England’s Carly Telford Wouldn’t Change her Journey

England goalkeeper says she wouldn’t change her journey after receiving her first major tournament minutes against Argentina last Friday night.

Telford, 31, was part of the England squad that first faced Argentina back at the 2007 World Cup, but didn’t go to another major tournament until Mark Sampson called her up for the 2015 World Cup.

The Chelsea goalkeeper also went to Euro 2017 but in none of her three previous squad call-ups has she ever managed to get on the pitch, largely playing deputy to the likes of Karen Bardsley, Siobhan Chamberlain, or Rachel Brown.

“I have waited a terribly long time for that and if I’m honest, I wouldn’t change my journey, I wouldn’t change who I am. I’ve probably been put on this path for a reason, and here I am, I’ve finally done it,” Telford said.

Telford added, “My family have been very patient with me. I said I would get there one day and I did, but for me, look, I wouldn’t change it, I’d sit on the bench, I’d do it all again if it meant this team won. For me, the team comes first. I’m not going to sit and moan. I could be sitting at home and that’s not where I want to be.”

Telford admitted she’d love to play every game but said it will “take 23 of us to win this tournament” but couldn’t hide the smile after making her first major tournament appearance 12 years after her senior debut.

“Of course I am [happy], I’m at a World Cup, I’m doing what I love in front of 20,000 people,” she laughed. “I know my dad’s here, my brother and sister are here, my mum’s upstairs, my gran and grandad are watching at home. I’ve wanted this since I was a kid. What’s not to smile about?”

Telford’s mum, Yvonne, passed away just under a year ago after a long battle with cancer but the rest of Telford’s family was in France.

While most of them made it to Le Havre to see the game, her dad was still in Nice and wasn’t able to make it to the stadium.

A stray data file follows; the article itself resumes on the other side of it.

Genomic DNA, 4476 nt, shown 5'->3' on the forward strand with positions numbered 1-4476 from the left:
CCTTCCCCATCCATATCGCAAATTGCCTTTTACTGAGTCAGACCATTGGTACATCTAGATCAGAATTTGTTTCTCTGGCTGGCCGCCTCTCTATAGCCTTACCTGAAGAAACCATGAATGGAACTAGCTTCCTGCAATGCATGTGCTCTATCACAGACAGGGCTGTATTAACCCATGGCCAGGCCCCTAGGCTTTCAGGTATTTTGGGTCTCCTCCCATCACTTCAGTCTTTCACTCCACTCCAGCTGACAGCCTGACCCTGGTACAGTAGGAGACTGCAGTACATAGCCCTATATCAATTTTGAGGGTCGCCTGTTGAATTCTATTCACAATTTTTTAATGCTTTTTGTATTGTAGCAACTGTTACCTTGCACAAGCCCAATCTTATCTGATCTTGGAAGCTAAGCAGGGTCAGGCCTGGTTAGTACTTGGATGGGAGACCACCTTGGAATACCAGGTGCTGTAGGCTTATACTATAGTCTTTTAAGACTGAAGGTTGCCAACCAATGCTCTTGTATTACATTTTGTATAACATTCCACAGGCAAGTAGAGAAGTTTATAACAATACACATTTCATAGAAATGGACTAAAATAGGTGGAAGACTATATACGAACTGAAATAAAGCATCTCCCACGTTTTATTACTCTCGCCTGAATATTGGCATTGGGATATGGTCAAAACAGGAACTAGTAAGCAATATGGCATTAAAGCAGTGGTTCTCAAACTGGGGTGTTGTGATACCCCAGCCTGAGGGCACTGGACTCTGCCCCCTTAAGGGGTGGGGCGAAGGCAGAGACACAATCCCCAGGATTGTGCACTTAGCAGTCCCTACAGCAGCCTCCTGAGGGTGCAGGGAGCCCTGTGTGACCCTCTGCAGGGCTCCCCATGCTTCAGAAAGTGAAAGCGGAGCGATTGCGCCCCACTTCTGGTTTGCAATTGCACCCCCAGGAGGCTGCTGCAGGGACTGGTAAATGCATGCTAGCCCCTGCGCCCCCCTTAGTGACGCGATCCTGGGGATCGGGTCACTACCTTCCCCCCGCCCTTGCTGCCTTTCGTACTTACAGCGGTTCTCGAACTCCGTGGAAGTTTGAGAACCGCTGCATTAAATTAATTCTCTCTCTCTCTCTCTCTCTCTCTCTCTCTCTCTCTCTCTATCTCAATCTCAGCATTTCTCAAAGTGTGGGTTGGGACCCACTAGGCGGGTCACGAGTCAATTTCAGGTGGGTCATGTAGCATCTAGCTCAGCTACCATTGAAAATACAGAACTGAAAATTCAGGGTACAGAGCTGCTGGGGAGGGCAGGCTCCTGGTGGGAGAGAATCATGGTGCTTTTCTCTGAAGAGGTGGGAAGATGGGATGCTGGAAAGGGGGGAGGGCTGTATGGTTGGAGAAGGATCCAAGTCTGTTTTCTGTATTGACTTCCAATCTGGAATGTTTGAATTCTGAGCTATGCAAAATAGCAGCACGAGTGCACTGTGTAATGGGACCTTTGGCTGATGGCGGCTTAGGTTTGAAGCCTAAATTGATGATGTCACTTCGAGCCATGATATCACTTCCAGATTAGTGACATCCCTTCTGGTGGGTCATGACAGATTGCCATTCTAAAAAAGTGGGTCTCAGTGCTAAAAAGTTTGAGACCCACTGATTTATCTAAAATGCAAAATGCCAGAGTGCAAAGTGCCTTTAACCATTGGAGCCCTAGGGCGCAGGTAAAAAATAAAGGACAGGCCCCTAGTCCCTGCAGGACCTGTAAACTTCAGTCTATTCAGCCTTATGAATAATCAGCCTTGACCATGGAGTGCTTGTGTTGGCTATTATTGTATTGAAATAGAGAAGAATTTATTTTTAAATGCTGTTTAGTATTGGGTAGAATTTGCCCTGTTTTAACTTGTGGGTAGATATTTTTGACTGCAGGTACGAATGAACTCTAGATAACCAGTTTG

“Unfortunately, it meant my dad missed it as he’s in Nice. He couldn’t get up here because my mum would have navigated, I don’t trust him to travel this far himself, he probably would have got stuck in Paris!

“But my brother and sister were here. My dad will have been watching, they always have. I’ve always lived away from home, it was always a long drive from Newcastle to wherever I was, so for him to watch on TV, I know he’d be super proud as punch.”

Telford has always spoke of coming from what she describes as a “humble background.”

Her family has watched her wherever she’s traveled and even went all the way to Canada for the last tournament despite her never getting on the pitch, but got to see her win a bronze medal against Germany.

“My brother was like ‘dad isn’t going to make it, what are we going to do?’ I just said it was fine, he’ll be sat watching TV, it’s no different and I don’t mind that. “

Telford didn’t have the most eventful debut as Argentina struggled to mount any major attack on England’s goal, but as ever, she made light of the situation and didn’t seem overly bothered by what became an underwhelming encounter.

“Yeah, I had a shot and a punch, woohoo!” she laughed. “Sometimes, actually, those jobs are harder and I’m taking nothing away from the Argentina goalkeeper because she was fantastic, but sometimes staying switched on and keeping your back four switched on for those moments is so important.”